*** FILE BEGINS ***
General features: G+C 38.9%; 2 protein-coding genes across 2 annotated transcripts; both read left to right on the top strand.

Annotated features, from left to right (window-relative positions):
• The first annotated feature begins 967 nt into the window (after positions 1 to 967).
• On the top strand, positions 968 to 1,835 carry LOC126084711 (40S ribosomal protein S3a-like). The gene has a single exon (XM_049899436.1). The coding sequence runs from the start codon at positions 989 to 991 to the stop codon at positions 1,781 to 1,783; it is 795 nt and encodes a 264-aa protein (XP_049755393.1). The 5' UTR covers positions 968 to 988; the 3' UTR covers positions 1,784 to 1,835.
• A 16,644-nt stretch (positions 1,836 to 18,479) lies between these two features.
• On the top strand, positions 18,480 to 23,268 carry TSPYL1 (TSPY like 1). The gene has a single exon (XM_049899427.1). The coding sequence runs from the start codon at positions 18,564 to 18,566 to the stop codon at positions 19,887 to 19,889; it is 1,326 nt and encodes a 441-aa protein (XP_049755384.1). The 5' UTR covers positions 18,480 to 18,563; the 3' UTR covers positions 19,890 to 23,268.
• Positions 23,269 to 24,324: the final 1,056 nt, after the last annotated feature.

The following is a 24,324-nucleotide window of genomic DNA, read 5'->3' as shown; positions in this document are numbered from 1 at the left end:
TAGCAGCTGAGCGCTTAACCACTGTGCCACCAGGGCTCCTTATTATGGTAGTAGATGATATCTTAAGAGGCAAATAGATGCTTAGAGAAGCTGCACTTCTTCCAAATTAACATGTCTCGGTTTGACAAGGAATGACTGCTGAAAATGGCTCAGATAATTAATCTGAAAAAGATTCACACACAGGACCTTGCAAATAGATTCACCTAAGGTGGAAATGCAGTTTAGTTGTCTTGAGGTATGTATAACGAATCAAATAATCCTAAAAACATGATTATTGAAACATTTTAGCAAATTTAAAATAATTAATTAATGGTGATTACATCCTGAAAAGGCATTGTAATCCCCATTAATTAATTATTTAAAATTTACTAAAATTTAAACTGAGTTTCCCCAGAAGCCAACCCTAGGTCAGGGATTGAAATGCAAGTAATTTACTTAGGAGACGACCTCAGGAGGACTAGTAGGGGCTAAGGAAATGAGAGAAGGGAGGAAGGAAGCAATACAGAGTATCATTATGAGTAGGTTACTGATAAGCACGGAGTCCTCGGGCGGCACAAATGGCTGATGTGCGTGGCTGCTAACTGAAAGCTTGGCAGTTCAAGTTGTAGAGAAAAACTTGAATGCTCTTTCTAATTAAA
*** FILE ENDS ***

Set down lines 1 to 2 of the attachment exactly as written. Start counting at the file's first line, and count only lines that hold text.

General features: G+C 38.9%; 2 protein-coding genes across 2 annotated transcripts; both read left to right on the top strand.

Annotated features, from left to right (window-relative positions):